Our Geffrye Museum project has been shortlisted for Building Design’s Public Building Architect of the Year 2017
Situated in Hackney, the Geffrye Museum documents the specialist theme of ‘home’. Its broad appeal and charm hinges on the engaging domesticity of both its collection and the 18th century almshouses that house them.
The project takes its cues from the museum’s existing buildings bringing into play 70% more additional space, creating new spaces for exhibition and study, transforming the existing visitor experience and revealing previously unseen spaces. This includes opening up the lower ground and first floors of the main almshouse building so visitors can explore previously unseen parts of the museum; greatly improving access throughout their buildings and gardens, ensuring the programme of community events can be expanded. Along with creating an additional entrance opposite Hoxton station and a new gallery and collection study centre, the works will allow more treasures from the collections to be seen and enjoyed. Building a new Learning Pavilion and Studio Pavilion will revitalise the existing learning activities and programmes for people of all ages is a key aspect of the proposal.
‘A knuckle’: that part of a plan that deals with a shift in orientation, from one vista to another. Exploring Canterbury Quadrangle at St John’s College Oxford, we were struck by the vistas that are composed along powerful axes, but we were also intrigued by those knuckle spaces that playful mediate between vistas – a Baroque game of spaces in confluence and delta. We are designing the college’s new study center and archive, which is to append Canterbury Quadrangle from the woodland enclave of the Present’s garden. To connect this new building through to the colonnade of the quadrangle and also into the Laudian Library that sits above it, our Phase One work has established a triple-vista knuckle. This space accommodates a staircase, whose stepping-stone composition of treads and landings climb and wind a route up into the grand vista of the Laudian Library. The second vista is a secret passageway, discovered from within the shady colonnade. The third is yet to come but is that of the new study center, which will create a lively new route to Canterbury Quadrangle from Thomas White quadrangle, where many of the college’s students reside.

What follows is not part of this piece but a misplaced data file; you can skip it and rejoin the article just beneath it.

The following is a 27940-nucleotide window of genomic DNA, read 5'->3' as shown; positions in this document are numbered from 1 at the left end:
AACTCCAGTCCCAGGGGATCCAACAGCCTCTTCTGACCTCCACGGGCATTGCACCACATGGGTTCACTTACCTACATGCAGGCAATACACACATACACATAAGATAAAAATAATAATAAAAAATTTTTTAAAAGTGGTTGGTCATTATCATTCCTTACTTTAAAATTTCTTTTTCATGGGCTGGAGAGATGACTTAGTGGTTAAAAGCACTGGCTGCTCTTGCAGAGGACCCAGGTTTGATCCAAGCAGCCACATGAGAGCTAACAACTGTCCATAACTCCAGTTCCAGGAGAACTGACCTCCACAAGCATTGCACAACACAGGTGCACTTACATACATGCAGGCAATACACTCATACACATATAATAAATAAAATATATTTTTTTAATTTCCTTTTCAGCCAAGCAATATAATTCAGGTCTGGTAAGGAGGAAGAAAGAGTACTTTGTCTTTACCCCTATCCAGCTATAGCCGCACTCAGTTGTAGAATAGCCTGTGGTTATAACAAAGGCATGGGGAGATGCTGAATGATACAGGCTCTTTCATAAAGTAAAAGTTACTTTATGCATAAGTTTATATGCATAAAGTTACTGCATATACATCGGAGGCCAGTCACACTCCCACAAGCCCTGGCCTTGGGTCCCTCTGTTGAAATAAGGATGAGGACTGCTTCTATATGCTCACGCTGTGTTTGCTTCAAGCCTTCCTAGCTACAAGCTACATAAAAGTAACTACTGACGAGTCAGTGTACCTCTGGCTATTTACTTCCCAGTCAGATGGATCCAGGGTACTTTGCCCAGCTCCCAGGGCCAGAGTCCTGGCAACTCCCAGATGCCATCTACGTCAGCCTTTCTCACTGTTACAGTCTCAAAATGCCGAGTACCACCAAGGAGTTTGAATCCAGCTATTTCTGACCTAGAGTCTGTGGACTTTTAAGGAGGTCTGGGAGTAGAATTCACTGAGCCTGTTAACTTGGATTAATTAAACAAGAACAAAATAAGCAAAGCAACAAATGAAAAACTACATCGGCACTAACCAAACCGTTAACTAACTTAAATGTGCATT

Our latest library – ready for its books, readers and staff –
at Magdalen College, Oxford.
Our exciting refurb of Shakespeare’s Schoolroom will stage a unique tour this April – hosted by Project Architect, James Taylor. Book your ticket here:
“The opening of Shakespeare’s Schoolroom and Guildhall, as a new world-class heritage attraction, will provide the missing chapter of the story of William Shakespeare’s life in Stratford – his education and his inspiration to act and write.”
A Boy Bringing Bread
Pieter de Hooch, c.1663
Always a pleasure to see this picture – a scene that is at once domestic and urban. In the design of housing it has offered a powerful diagram for the exciting moments where public and private worlds might interconnect.
Extending into no.15 Bedford Square, the Paul Mellon Centre sought to expand and improve facilities for their cultural events programme and for the Yale-in-London students and staff. Our completed works have provided new study rooms, seminar rooms, library and archive spaces, a reception area, and catering kitchen – organised into a neat circulatory system that involves lateral connections between nos.15 and 16. Through carefully understanding the specific ways in which this academic institution operates we designed bespoke furniture and carefully integrated lighting, IT and services to sit naturally within each of the Grade 1 Listed interiors, while playfully composing the way they interconnect as an ensemble of spaces.
We are designing a new public library and archive for the Church of England at Lambeth Palace – home to the second largest religious collection in Europe after the Vatican. Having illuminated the nation’s ecclesiastic and cultural life for nearly a millennium, this collection is emblematic of the historic relationship between church and state. It is an honour to work on a project of such historic significance and cultural ambition.
A site within the Palace grounds has been chosen so the collections can continue to be appreciated in the setting in which they were bequeathed to the public by Archbishop Bancroft in 1610. The relationship between the building and the Palace Gardens will be critical, and for that we have teamed up with Chelsea Flower Show Gold Medal winner, Dan Pearson Studio. We were both drawn to the project because we felt the myriad issues that it encompasses chime very deeply with our own philosophies and approaches to architecture and landscape design.
Our work for St John’s College in Oxford has reconfigured the Baroque set-piece of Canterbury Quadrangle by providing a dramatic new entrance stairway up to the great library of Archbishop Laud. In turn these alterations make way for the college’s new study centre and archive, which we have designed to discretely append Canterbury Quad from the woodland enclave of the President’s Garden. The project will relieve the Laudian Library and Old Library of crippling storage pressure, enable the college’s special collections to be housed in the right conditions, provide more readers’ seats as well as seminar spaces, cater to broader and newer forms of study, improve work spaces for library staff, and reactivate the heart of the college by being a new route to it from the staircase-sets of Thomas White and Garden Quadrangle.
Reviewing this book reminded us why it is so important to both retain and re-think libraries as a building type. Published by Building Design Online, you can read our review here:
Wright&Wright_Book Club Review-Improbable Libraries